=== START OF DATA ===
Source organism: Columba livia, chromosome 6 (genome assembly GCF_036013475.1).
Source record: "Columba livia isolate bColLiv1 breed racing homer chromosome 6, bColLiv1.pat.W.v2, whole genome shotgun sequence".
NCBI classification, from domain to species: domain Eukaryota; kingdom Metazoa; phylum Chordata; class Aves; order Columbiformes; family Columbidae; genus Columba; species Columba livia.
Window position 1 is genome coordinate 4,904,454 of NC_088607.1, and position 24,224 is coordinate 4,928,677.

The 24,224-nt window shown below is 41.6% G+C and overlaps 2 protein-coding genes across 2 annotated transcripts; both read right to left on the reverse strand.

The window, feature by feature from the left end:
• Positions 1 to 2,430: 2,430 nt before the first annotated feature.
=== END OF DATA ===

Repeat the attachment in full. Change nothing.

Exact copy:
Source organism: Columba livia, chromosome 6 (genome assembly GCF_036013475.1).
Source record: "Columba livia isolate bColLiv1 breed racing homer chromosome 6, bColLiv1.pat.W.v2, whole genome shotgun sequence".
NCBI classification, from domain to species: domain Eukaryota; kingdom Metazoa; phylum Chordata; class Aves; order Columbiformes; family Columbidae; genus Columba; species Columba livia.
Window position 1 is genome coordinate 4,904,454 of NC_088607.1, and position 24,224 is coordinate 4,928,677.

The 24,224-nt window shown below is 41.6% G+C and overlaps 2 protein-coding genes across 2 annotated transcripts; both read right to left on the reverse strand.

The window, feature by feature from the left end:
• Positions 1 to 2,430: 2,430 nt before the first annotated feature.